I was just in Paris a few weeks ago, and Mr. English had to miss our train and stay back in London until dinnertime. Hate to admit it, but I wasn’t totally disappointed! Sorry, love. I got to do two of my favorite things entirely undisturbed: go shopping at Petit Bateau, and have lunch in Paris.
There are only some cities where you can feel completely comfortable eating by yourself. And Paris is the best place of all the places. The chairs at all the cafés face out into the street. Even if you are eating with someone, there’s no way they’re as interesting as the mismatched couple sauntering by, he with a dirty grin, she with an Hermes bag. Or the old friends that embrace just the second longer than is natural, and you think to yourself how you will be just like that with your best friend when you’re eighty. Or the other American darting across the street that you could have spotted a mile away. It’s as filling as the meal. And the meal, well that’s another thing altogether.
Croque Monsieurs I eat early in the morning or late at night, though it’s a lunchtime Parisian staple. For lunch, I love French onion soup, asparagus vinaigrette, even a bowl of mussels. A big pizza I can carve with a fork and knife. Or falafel in Le Marais. Or picnic food. In the Luxembourg gardens or on the Pont des Arts, I like to bring a baguette and a wedge of cheese or a pot of caviar d’aubergines, and a bag of fruit. Or I like to have a tartine of meats and Poilâne bread in the Place Dauphine, watching the petanque players. Will I ever get tired of talking about those petanque players? Not likely, because I never get tired of watching them! But my favorite place to have lunch in Paris? On tip of the Ile de la Cité, with cheese crèpe bought at L’Avant Comptoir and transported hastily to the spot where I sit with my legs dangling over the wall towards the Seine. Those naughty little sparrows are company enough for me, as I watch the tourists on the Bateaux-Mouches, the pompiers on their flotillas, and the lovers strolling on the banks across from me. I like to imagine all that has gone on on the river, for hundreds, even a thousand years. Lunch in Paris is such a treat. And I don’t like sharing my treats.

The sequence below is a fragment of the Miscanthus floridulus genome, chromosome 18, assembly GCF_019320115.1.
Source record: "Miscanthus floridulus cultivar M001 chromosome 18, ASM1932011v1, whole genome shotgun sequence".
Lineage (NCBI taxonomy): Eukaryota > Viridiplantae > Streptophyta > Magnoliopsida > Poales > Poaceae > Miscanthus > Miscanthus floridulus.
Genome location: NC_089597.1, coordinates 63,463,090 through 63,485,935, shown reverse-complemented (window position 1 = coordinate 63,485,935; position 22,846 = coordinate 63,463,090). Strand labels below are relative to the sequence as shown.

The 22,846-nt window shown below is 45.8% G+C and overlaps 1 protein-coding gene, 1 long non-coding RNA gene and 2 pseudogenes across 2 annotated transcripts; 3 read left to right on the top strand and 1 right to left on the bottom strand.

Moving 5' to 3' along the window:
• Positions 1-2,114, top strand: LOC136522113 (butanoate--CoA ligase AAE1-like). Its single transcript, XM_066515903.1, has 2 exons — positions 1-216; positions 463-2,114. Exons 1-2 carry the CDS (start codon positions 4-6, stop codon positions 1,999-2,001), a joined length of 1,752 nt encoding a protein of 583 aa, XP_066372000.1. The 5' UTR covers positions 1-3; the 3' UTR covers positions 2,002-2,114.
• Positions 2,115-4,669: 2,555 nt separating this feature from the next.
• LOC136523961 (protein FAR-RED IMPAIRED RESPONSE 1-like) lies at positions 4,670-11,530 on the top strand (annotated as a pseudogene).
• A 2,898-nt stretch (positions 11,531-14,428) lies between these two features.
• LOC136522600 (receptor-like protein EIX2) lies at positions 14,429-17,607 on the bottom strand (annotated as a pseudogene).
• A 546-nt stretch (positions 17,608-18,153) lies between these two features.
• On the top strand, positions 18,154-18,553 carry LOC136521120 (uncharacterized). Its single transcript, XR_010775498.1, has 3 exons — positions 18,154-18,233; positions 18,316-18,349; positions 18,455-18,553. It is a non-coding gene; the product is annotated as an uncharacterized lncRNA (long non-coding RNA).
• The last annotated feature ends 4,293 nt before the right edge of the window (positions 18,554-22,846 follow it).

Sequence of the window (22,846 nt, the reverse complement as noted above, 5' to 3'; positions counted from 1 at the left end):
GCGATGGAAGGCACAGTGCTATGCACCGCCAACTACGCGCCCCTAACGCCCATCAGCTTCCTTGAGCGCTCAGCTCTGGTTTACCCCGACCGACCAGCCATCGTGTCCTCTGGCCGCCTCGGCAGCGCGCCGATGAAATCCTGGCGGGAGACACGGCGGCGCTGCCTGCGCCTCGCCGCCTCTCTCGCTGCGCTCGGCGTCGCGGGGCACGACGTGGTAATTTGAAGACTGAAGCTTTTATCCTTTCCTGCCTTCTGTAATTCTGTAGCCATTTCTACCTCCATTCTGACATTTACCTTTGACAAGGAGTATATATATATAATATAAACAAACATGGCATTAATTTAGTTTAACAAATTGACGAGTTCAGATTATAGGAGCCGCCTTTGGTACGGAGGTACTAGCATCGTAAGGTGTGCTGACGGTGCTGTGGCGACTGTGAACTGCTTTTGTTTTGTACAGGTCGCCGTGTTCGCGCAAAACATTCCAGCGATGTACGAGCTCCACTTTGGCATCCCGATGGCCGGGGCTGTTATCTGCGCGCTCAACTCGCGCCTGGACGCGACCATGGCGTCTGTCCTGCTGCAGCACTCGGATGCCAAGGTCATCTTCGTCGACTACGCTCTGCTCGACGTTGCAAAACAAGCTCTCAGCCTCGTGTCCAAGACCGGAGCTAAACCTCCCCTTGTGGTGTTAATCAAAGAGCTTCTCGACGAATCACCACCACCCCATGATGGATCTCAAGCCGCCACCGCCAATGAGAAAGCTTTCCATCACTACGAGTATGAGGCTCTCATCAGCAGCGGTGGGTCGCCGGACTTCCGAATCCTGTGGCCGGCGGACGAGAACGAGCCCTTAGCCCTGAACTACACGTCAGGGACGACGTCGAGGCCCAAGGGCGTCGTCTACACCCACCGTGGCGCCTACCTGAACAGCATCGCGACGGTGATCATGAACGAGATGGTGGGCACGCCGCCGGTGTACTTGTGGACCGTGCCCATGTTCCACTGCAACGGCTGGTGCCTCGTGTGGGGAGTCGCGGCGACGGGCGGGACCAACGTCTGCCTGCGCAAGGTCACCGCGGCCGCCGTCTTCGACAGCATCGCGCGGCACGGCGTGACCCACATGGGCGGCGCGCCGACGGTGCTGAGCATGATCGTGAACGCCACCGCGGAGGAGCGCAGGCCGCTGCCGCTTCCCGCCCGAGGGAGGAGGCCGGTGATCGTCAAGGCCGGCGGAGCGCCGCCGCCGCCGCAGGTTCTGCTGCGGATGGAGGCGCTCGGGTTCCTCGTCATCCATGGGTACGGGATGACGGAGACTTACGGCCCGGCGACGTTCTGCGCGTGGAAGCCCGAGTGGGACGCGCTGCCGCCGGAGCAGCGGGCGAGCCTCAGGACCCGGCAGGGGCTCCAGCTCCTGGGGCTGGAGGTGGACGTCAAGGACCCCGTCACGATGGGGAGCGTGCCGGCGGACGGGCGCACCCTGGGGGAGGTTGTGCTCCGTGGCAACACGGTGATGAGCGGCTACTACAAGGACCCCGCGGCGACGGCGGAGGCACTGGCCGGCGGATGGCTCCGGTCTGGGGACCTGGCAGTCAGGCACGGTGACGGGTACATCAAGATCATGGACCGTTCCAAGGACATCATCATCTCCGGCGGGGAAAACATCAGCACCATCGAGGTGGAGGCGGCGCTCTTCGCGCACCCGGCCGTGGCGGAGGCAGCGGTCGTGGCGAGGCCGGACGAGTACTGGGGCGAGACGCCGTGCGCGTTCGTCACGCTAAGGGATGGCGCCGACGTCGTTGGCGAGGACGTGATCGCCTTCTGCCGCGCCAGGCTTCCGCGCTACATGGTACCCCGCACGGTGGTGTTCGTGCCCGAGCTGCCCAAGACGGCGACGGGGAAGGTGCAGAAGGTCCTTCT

When I was asked to review Lunch in Paris by Elizabeth Bard when it first came out, it reminded me just of lunch in Paris. Because it was a treat. Written by an American who fell in love with a Frenchman (who can blame her) and picked up and moved to Paris without even knowing the language, or what she wanted to be, or who her friends were, she sheds such comedic insight on Americans and French and the differences that make them so attractive to each other. It is poignant, and romantic, and deliciously filled with the recipes that pepper any life in Paris.
With Lunch in Paris just out in paperback, Elizabeth’s publisher has agreed to give away a copy of this truly lovely book to one French Revolution reader. This is our first giveaway–I hope the start of many! So, do us all a great service, and tell us where the best place to have lunch in Paris is, in the comment section of this post. That way, we’ll all have a destination next time we’re in town. I will pick one at random at the end of two weeks, and you’ll get the book in the mail! I can’t wait to discover all these new Paris places!
This giveaway has closed and the winner has been contacted. Thanks so much for all your wonderful Paris comments!